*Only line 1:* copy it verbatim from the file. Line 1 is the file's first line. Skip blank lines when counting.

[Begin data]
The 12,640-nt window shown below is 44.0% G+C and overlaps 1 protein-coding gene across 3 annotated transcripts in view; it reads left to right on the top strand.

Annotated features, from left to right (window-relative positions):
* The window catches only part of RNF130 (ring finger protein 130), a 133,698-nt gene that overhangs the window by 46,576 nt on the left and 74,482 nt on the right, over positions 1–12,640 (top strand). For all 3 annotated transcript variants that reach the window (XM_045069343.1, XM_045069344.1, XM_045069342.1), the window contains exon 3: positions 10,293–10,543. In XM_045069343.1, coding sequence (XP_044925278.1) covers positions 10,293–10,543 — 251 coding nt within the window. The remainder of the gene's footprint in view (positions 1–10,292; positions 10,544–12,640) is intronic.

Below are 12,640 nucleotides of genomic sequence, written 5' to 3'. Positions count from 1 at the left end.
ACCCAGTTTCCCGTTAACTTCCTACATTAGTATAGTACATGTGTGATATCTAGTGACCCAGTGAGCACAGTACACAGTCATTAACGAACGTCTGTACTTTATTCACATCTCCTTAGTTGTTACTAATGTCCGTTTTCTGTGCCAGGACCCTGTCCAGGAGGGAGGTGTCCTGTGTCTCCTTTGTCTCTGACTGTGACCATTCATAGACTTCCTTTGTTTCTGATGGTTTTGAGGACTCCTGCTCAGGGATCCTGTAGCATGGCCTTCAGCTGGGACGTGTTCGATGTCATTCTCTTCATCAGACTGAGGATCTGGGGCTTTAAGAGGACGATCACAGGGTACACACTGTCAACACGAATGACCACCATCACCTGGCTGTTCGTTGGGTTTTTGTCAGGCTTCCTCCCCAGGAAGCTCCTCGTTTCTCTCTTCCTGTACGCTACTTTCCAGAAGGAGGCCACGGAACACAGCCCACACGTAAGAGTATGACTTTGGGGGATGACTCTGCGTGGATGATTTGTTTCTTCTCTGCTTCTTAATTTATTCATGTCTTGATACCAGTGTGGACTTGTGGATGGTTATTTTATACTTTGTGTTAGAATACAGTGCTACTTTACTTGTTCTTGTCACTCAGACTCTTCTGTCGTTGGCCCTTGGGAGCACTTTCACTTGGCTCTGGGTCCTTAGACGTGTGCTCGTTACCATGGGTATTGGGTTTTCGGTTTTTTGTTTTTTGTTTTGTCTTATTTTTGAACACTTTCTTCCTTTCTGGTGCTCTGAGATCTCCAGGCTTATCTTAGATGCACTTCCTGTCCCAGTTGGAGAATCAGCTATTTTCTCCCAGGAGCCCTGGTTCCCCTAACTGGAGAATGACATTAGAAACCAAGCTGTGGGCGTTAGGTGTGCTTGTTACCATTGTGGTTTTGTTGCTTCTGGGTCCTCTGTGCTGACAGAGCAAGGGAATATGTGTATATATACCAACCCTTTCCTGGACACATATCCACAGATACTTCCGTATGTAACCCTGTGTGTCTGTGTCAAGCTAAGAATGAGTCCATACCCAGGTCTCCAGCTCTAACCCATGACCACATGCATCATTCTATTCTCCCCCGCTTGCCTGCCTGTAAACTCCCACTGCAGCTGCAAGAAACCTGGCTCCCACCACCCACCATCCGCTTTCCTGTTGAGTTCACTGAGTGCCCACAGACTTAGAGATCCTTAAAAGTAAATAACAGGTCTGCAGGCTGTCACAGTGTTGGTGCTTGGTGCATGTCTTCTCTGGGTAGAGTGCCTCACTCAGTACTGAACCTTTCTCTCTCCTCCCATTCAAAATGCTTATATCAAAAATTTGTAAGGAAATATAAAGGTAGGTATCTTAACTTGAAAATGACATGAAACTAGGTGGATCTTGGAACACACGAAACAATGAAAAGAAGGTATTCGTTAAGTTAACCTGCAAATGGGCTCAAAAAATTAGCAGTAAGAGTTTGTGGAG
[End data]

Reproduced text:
The 12,640-nt window shown below is 44.0% G+C and overlaps 1 protein-coding gene across 3 annotated transcripts in view; it reads left to right on the top strand.